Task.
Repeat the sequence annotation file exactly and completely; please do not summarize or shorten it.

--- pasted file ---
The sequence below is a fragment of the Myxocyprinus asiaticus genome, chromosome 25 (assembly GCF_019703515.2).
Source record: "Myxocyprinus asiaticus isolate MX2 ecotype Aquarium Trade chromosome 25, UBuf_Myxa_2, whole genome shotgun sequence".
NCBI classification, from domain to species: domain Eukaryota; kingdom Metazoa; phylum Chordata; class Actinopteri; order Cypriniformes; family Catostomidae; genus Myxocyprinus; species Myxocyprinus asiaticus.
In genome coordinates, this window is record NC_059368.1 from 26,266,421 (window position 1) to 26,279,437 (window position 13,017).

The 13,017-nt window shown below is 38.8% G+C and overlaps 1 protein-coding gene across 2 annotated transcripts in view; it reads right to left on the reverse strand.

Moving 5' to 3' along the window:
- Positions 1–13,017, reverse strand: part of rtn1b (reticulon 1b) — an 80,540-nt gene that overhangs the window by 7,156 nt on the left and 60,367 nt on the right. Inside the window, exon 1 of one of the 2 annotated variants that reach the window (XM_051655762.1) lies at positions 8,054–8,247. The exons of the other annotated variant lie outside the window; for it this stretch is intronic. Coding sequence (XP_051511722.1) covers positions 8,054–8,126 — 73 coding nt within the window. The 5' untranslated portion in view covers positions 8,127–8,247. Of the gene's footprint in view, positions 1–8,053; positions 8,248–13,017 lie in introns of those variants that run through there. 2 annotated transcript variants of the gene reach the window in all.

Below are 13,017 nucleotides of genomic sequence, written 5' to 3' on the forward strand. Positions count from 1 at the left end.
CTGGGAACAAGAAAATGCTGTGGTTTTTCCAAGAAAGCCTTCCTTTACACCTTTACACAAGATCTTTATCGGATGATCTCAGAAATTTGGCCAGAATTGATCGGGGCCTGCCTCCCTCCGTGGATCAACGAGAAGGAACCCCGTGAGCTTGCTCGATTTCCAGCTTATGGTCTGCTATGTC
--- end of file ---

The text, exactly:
The sequence below is a fragment of the Myxocyprinus asiaticus genome, chromosome 25 (assembly GCF_019703515.2).
Source record: "Myxocyprinus asiaticus isolate MX2 ecotype Aquarium Trade chromosome 25, UBuf_Myxa_2, whole genome shotgun sequence".
NCBI classification, from domain to species: domain Eukaryota; kingdom Metazoa; phylum Chordata; class Actinopteri; order Cypriniformes; family Catostomidae; genus Myxocyprinus; species Myxocyprinus asiaticus.
In genome coordinates, this window is record NC_059368.1 from 26,266,421 (window position 1) to 26,279,437 (window position 13,017).

The 13,017-nt window shown below is 38.8% G+C and overlaps 1 protein-coding gene across 2 annotated transcripts in view; it reads right to left on the reverse strand.

Moving 5' to 3' along the window:
- Positions 1–13,017, reverse strand: part of rtn1b (reticulon 1b) — an 80,540-nt gene that overhangs the window by 7,156 nt on the left and 60,367 nt on the right. Inside the window, exon 1 of one of the 2 annotated variants that reach the window (XM_051655762.1) lies at positions 8,054–8,247. The exons of the other annotated variant lie outside the window; for it this stretch is intronic. Coding sequence (XP_051511722.1) covers positions 8,054–8,126 — 73 coding nt within the window. The 5' untranslated portion in view covers positions 8,127–8,247. Of the gene's footprint in view, positions 1–8,053; positions 8,248–13,017 lie in introns of those variants that run through there. 2 annotated transcript variants of the gene reach the window in all.

Below are 13,017 nucleotides of genomic sequence, written 5' to 3' on the forward strand. Positions count from 1 at the left end.
CTGGGAACAAGAAAATGCTGTGGTTTTTCCAAGAAAGCCTTCCTTTACACCTTTACACAAGATCTTTATCGGATGATCTCAGAAATTTGGCCAGAATTGATCGGGGCCTGCCTCCCTCCGTGGATCAACGAGAAGGAACCCCGTGAGCTTGCTCGATTTCCAGCTTATGGTCTGCTATGTC